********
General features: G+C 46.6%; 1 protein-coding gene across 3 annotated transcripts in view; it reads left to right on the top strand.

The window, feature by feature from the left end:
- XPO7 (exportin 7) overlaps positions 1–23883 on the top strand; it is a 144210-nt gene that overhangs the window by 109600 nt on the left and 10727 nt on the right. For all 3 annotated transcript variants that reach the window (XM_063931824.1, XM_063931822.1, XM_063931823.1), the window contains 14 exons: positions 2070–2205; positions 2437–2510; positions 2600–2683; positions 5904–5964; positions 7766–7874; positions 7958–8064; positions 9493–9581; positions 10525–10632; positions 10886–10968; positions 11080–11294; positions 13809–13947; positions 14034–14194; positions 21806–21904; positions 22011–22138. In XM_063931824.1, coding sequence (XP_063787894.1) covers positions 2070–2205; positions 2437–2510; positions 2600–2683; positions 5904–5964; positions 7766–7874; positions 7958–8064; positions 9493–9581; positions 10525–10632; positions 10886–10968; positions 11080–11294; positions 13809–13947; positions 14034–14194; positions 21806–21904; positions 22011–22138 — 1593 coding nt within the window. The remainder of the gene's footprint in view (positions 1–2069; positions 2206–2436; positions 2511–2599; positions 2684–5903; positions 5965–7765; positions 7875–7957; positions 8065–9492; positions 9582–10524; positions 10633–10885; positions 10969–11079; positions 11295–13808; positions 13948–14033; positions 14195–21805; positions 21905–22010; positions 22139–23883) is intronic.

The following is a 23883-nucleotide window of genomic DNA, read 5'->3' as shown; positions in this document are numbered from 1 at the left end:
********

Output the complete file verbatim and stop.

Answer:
General features: G+C 46.6%; 1 protein-coding gene across 3 annotated transcripts in view; it reads left to right on the top strand.

The window, feature by feature from the left end:
- XPO7 (exportin 7) overlaps positions 1–23883 on the top strand; it is a 144210-nt gene that overhangs the window by 109600 nt on the left and 10727 nt on the right. For all 3 annotated transcript variants that reach the window (XM_063931824.1, XM_063931822.1, XM_063931823.1), the window contains 14 exons: positions 2070–2205; positions 2437–2510; positions 2600–2683; positions 5904–5964; positions 7766–7874; positions 7958–8064; positions 9493–9581; positions 10525–10632; positions 10886–10968; positions 11080–11294; positions 13809–13947; positions 14034–14194; positions 21806–21904; positions 22011–22138. In XM_063931824.1, coding sequence (XP_063787894.1) covers positions 2070–2205; positions 2437–2510; positions 2600–2683; positions 5904–5964; positions 7766–7874; positions 7958–8064; positions 9493–9581; positions 10525–10632; positions 10886–10968; positions 11080–11294; positions 13809–13947; positions 14034–14194; positions 21806–21904; positions 22011–22138 — 1593 coding nt within the window. The remainder of the gene's footprint in view (positions 1–2069; positions 2206–2436; positions 2511–2599; positions 2684–5903; positions 5965–7765; positions 7875–7957; positions 8065–9492; positions 9582–10524; positions 10633–10885; positions 10969–11079; positions 11295–13808; positions 13948–14033; positions 14195–21805; positions 21905–22010; positions 22139–23883) is intronic.

The following is a 23883-nucleotide window of genomic DNA, read 5'->3' as shown; positions in this document are numbered from 1 at the left end: